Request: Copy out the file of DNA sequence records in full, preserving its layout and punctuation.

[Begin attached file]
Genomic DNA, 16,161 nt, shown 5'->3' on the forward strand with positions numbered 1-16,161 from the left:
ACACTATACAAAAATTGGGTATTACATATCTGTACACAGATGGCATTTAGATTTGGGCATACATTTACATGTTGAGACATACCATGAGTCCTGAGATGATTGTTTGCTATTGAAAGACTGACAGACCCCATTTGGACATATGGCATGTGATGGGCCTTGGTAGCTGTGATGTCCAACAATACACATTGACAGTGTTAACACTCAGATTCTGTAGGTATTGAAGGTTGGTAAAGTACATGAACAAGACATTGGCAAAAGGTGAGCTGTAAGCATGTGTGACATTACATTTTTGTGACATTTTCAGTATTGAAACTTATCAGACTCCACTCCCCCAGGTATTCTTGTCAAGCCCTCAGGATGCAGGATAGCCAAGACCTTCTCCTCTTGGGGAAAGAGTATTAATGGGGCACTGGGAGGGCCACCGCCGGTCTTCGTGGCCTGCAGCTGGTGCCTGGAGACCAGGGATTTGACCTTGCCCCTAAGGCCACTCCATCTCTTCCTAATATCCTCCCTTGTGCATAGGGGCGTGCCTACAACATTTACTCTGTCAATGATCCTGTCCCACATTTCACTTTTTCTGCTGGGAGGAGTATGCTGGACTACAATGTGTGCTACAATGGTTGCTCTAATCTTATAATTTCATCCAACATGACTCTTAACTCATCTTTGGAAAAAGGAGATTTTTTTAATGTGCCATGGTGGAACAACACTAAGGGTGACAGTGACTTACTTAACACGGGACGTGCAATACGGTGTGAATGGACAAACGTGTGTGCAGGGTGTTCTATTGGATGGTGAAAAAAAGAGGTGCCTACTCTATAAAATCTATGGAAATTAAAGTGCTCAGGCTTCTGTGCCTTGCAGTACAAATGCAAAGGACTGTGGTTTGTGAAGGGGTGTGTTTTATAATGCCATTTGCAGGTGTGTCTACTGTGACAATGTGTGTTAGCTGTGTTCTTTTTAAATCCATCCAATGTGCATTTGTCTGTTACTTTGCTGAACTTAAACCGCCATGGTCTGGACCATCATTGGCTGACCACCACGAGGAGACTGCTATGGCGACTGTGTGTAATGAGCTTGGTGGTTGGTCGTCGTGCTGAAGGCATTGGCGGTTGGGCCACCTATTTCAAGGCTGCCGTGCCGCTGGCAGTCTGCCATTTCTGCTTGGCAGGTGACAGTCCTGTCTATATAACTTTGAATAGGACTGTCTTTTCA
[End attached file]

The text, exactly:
Genomic DNA, 16,161 nt, shown 5'->3' on the forward strand with positions numbered 1-16,161 from the left:
ACACTATACAAAAATTGGGTATTACATATCTGTACACAGATGGCATTTAGATTTGGGCATACATTTACATGTTGAGACATACCATGAGTCCTGAGATGATTGTTTGCTATTGAAAGACTGACAGACCCCATTTGGACATATGGCATGTGATGGGCCTTGGTAGCTGTGATGTCCAACAATACACATTGACAGTGTTAACACTCAGATTCTGTAGGTATTGAAGGTTGGTAAAGTACATGAACAAGACATTGGCAAAAGGTGAGCTGTAAGCATGTGTGACATTACATTTTTGTGACATTTTCAGTATTGAAACTTATCAGACTCCACTCCCCCAGGTATTCTTGTCAAGCCCTCAGGATGCAGGATAGCCAAGACCTTCTCCTCTTGGGGAAAGAGTATTAATGGGGCACTGGGAGGGCCACCGCCGGTCTTCGTGGCCTGCAGCTGGTGCCTGGAGACCAGGGATTTGACCTTGCCCCTAAGGCCACTCCATCTCTTCCTAATATCCTCCCTTGTGCATAGGGGCGTGCCTACAACATTTACTCTGTCAATGATCCTGTCCCACATTTCACTTTTTCTGCTGGGAGGAGTATGCTGGACTACAATGTGTGCTACAATGGTTGCTCTAATCTTATAATTTCATCCAACATGACTCTTAACTCATCTTTGGAAAAAGGAGATTTTTTTAATGTGCCATGGTGGAACAACACTAAGGGTGACAGTGACTTACTTAACACGGGACGTGCAATACGGTGTGAATGGACAAACGTGTGTGCAGGGTGTTCTATTGGATGGTGAAAAAAAGAGGTGCCTACTCTATAAAATCTATGGAAATTAAAGTGCTCAGGCTTCTGTGCCTTGCAGTACAAATGCAAAGGACTGTGGTTTGTGAAGGGGTGTGTTTTATAATGCCATTTGCAGGTGTGTCTACTGTGACAATGTGTGTTAGCTGTGTTCTTTTTAAATCCATCCAATGTGCATTTGTCTGTTACTTTGCTGAACTTAAACCGCCATGGTCTGGACCATCATTGGCTGACCACCACGAGGAGACTGCTATGGCGACTGTGTGTAATGAGCTTGGTGGTTGGTCGTCGTGCTGAAGGCATTGGCGGTTGGGCCACCTATTTCAAGGCTGCCGTGCCGCTGGCAGTCTGCCATTTCTGCTTGGCAGGTGACAGTCCTGTCTATATAACTTTGAATAGGACTGTCTTTTCA